Slow Roasted Prime Rib

Several years ago I decided that I would prepare a Christmas Eve dinner in keeping with our heritage.
Our menu would consist of "Roast Beast", Yorkshire pudding, Duchess Potatoes (which the Pioneer Woman has posted this week on her blog) and Steamed Carrot Pudding.

My Grandmother (the same one that dipped chocolates) made THE best Steamed Carrot Pudding. We cannot go one single Christmas without her steamed pudding.  Someday I will definitely post that recipe.

I have become rather fond of slow roasting Prime Rib.  

Three tips for a perfect rib roast:  1) bring the beef to room temperature before cooking, 2) baste often and 3) let it rest before carving.

You will need a 3-bone roast (about 6 lbs), 3 tablespoons of fleur de sel or other flaky sea salt (kosher works), 1 1/2 tablespoons coarsely cracked pepper, 1 tablespoon of olive oil, 8-10 sprigs fresh rosemary, 8-10 sprigs, fresh thyme, 10 medium cloves garlic (smashed), 3 tablespoons unsalted butter, cut into 1/2-inch cubes.

Take the beef out of the refrigerator for 2-3 hours before cooking so it can come to room temperature.

I like to cut the ribs off the roast.

Then I re-tie it onto the roast.  I know it seems stupid, but it really makes carving time so simple.  

I know you are asking, "why doesn't she just by a boneless Prime Rib Roast.  Well, the ribs serve as a rack for the meat during roasting.  It actually works quite well.

Oh, by the way, if you haven't noticed I am using a 2 rib roast.   I just have four for dinner and I don't want a ton of left overs.

Rub the meat all over with the salt.

Rub with coarse ground pepper.

Preheat your oven to 325 degrees.

Heat a skillet over high heat for one minute then add 1 tablespoon of olive oil.  If you have a exhaust fan, now would be a good time to turn it on.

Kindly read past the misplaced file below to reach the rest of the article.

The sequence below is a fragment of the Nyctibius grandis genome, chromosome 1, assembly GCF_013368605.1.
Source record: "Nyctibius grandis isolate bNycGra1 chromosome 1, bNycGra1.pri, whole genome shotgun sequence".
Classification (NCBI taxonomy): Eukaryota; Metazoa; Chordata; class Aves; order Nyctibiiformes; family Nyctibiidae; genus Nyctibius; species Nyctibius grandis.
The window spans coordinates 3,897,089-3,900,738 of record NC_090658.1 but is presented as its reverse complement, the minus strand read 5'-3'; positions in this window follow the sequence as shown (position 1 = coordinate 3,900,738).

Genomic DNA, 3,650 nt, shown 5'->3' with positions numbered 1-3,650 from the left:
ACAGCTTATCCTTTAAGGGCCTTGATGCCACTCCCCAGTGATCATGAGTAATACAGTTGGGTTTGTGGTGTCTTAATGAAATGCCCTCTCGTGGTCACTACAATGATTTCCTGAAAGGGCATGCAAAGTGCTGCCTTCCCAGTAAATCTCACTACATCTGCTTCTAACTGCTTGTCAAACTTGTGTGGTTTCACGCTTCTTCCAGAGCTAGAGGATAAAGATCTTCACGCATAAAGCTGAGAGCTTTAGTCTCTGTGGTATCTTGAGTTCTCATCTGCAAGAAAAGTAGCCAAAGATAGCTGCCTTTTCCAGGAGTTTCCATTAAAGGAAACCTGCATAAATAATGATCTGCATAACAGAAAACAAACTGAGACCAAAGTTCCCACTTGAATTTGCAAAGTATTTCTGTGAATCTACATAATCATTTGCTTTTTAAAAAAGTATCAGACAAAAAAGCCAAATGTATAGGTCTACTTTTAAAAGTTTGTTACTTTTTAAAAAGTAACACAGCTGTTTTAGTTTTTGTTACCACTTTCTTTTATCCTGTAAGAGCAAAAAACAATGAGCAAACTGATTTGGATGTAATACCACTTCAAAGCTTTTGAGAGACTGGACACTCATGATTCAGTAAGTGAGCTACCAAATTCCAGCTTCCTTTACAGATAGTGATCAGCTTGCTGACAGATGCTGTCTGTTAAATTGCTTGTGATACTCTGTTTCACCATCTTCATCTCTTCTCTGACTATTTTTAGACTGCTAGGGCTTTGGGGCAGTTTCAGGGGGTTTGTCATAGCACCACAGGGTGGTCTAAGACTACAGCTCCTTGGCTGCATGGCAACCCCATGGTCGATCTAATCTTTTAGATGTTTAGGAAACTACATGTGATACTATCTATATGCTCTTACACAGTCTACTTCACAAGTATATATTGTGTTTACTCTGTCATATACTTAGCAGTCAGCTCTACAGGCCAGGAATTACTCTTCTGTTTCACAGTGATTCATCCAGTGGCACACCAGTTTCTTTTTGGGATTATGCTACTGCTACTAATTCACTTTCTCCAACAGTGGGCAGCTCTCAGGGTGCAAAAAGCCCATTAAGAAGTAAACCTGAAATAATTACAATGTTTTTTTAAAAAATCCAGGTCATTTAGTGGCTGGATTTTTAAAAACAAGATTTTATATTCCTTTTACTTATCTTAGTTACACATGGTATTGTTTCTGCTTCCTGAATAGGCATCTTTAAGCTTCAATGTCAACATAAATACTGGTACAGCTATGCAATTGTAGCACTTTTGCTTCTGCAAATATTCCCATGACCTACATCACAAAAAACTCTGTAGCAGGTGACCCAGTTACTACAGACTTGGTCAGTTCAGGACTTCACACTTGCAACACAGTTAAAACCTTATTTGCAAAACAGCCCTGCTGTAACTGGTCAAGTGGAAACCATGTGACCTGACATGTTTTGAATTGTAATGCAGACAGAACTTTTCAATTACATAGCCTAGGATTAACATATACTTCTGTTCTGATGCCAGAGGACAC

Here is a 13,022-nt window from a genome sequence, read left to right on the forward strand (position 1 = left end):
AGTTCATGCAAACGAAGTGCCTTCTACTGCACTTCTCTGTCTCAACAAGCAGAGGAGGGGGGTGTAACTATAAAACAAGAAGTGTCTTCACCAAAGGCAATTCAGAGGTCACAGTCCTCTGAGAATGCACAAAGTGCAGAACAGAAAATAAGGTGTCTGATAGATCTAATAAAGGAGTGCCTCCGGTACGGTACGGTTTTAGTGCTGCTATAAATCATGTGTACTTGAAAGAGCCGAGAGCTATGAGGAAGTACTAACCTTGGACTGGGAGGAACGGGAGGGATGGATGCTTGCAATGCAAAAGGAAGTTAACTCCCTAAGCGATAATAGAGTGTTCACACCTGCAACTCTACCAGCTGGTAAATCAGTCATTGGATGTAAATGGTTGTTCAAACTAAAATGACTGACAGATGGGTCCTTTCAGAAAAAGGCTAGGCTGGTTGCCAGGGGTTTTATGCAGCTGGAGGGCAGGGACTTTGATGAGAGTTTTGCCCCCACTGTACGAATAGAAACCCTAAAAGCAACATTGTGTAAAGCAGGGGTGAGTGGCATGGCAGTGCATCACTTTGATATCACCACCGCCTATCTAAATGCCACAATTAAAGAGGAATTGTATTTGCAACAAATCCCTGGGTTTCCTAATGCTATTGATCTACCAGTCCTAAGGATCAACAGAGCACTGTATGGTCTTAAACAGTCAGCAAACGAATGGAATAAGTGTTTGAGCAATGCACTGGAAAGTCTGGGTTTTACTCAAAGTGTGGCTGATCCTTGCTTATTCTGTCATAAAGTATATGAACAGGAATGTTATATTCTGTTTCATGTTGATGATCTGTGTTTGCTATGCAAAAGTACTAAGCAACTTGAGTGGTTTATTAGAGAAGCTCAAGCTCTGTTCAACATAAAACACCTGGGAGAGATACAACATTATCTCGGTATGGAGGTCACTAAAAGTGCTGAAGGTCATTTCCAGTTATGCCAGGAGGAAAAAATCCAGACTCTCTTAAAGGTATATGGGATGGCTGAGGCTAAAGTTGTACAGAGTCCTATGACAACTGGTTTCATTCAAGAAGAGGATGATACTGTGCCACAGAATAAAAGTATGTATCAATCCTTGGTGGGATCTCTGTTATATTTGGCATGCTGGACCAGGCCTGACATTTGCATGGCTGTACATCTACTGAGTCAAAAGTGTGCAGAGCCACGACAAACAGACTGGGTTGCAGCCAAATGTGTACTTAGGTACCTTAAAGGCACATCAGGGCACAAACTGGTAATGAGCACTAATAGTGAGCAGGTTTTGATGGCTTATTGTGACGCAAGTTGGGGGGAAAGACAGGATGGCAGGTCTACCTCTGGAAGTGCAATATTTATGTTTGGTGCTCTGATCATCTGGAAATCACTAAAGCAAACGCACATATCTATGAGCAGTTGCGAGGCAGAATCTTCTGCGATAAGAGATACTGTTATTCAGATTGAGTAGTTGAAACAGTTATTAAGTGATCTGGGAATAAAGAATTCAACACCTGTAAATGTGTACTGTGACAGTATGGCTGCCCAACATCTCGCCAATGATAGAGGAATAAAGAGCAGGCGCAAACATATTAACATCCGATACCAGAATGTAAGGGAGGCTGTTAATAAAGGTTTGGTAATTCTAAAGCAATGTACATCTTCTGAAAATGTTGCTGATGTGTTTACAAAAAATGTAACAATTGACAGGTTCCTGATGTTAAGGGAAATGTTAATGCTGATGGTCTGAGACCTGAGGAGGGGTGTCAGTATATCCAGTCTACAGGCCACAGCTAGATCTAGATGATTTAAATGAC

Place the meat in the hot skillet and brown on all sides.

Make sure to brown the tops, sides...everywhere you can.

Smash 10 cloves garlic with a knife...or whatever it is you use to smash garlic.

Place the meat in a roasting pan with the ribs down to serve as a rack.  You can also use a rack if you prefer.
Place the smashed garlic on top of the roast.

Top with the sprigs of fresh thyme.

Add the fresh rosemary.

Place the butter on top of the rosemary.  When the butter melts it creates rich drippings for basting.

Meat thermometers are very handy to have.  

If you have a one of these dandy tools, insert it into the center of the meat.  Make sure the thermometer is not touching the bone.

Place in the preheated oven and roast for about 2 to 2 1/2 hours.

Baste the meat every 30 minutes with the drippings from the meat.  Use a bulb baster or a large spoon.   

When the meat has reached your desired temperature remove from the oven.  There is a chart below.

Remove the herbs and garlic.  


This  will keep the juices inside the meat instead of running our all over the cutting board.

When you are ready to carve the meat, cut the strings.

Remove the ribs.  There is someone generally around that loves to chew on the ribs.  Sometimes I just save them for a fabulous beef soup bone.

Carve.  The end pieces are generally the most well done.  They also have all the flavor of the seasonings.
There are only two end pieces, which leaves for a discussion as to who GETS them.  

I cooked my roast to 150 degrees for a medium doneness.   I don't think that's a proper term.

I am now left with perfect drippings for the Yorkshire pudding...that's another post.

Slow Roasted Prime Rib

3-bone beef rib roast (about 1 lbs.)
3 Tbs. Kosher salt
1 ½ Tbs. coarsely cracked pepper
1 Tbs. extra-virgin olive oil
8 to 10 sprigs fresh rosemary
8 to 10 springs fresh thyme
10 medium cloves garlic, smashed and peeled
3 Tbs. unsalted butter, cut into ½-inch cubes

Take the beef out of the refrigerator 2 hours before cooking so it can come to room temperature.  After 30 minutes, season the meat on all sides with the kosher salt and cracked black pepper.